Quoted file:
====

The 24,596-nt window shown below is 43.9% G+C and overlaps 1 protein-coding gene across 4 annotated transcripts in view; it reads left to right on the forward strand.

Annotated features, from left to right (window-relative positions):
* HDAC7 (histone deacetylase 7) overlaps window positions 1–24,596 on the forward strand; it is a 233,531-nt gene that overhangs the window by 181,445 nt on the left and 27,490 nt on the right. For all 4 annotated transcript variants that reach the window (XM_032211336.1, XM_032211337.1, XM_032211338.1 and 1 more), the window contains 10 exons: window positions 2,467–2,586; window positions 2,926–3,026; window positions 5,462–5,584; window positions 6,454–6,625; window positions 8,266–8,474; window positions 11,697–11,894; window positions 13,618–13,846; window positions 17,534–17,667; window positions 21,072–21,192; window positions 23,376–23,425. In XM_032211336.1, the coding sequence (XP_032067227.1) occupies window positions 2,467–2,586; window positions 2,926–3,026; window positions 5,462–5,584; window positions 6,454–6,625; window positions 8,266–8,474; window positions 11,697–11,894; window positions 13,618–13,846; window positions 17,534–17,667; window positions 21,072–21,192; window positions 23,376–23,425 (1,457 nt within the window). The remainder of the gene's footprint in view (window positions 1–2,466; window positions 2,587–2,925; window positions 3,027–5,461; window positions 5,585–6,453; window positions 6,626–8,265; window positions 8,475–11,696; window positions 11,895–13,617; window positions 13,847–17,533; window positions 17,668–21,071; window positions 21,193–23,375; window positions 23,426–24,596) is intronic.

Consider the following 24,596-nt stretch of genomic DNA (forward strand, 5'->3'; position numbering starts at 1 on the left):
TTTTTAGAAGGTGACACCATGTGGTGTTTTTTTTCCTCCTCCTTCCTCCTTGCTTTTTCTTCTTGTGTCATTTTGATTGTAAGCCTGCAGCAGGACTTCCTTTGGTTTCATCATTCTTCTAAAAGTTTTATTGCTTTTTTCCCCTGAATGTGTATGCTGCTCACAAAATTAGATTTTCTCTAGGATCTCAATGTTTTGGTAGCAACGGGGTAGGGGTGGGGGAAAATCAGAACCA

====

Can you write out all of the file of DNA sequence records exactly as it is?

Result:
The 24,596-nt window shown below is 43.9% G+C and overlaps 1 protein-coding gene across 4 annotated transcripts in view; it reads left to right on the forward strand.

Annotated features, from left to right (window-relative positions):
* HDAC7 (histone deacetylase 7) overlaps window positions 1–24,596 on the forward strand; it is a 233,531-nt gene that overhangs the window by 181,445 nt on the left and 27,490 nt on the right. For all 4 annotated transcript variants that reach the window (XM_032211336.1, XM_032211337.1, XM_032211338.1 and 1 more), the window contains 10 exons: window positions 2,467–2,586; window positions 2,926–3,026; window positions 5,462–5,584; window positions 6,454–6,625; window positions 8,266–8,474; window positions 11,697–11,894; window positions 13,618–13,846; window positions 17,534–17,667; window positions 21,072–21,192; window positions 23,376–23,425. In XM_032211336.1, the coding sequence (XP_032067227.1) occupies window positions 2,467–2,586; window positions 2,926–3,026; window positions 5,462–5,584; window positions 6,454–6,625; window positions 8,266–8,474; window positions 11,697–11,894; window positions 13,618–13,846; window positions 17,534–17,667; window positions 21,072–21,192; window positions 23,376–23,425 (1,457 nt within the window). The remainder of the gene's footprint in view (window positions 1–2,466; window positions 2,587–2,925; window positions 3,027–5,461; window positions 5,585–6,453; window positions 6,626–8,265; window positions 8,475–11,696; window positions 11,895–13,617; window positions 13,847–17,533; window positions 17,668–21,071; window positions 21,193–23,375; window positions 23,426–24,596) is intronic.

Consider the following 24,596-nt stretch of genomic DNA (forward strand, 5'->3'; position numbering starts at 1 on the left):
TTTTTAGAAGGTGACACCATGTGGTGTTTTTTTTCCTCCTCCTTCCTCCTTGCTTTTTCTTCTTGTGTCATTTTGATTGTAAGCCTGCAGCAGGACTTCCTTTGGTTTCATCATTCTTCTAAAAGTTTTATTGCTTTTTTCCCCTGAATGTGTATGCTGCTCACAAAATTAGATTTTCTCTAGGATCTCAATGTTTTGGTAGCAACGGGGTAGGGGTGGGGGAAAATCAGAACCA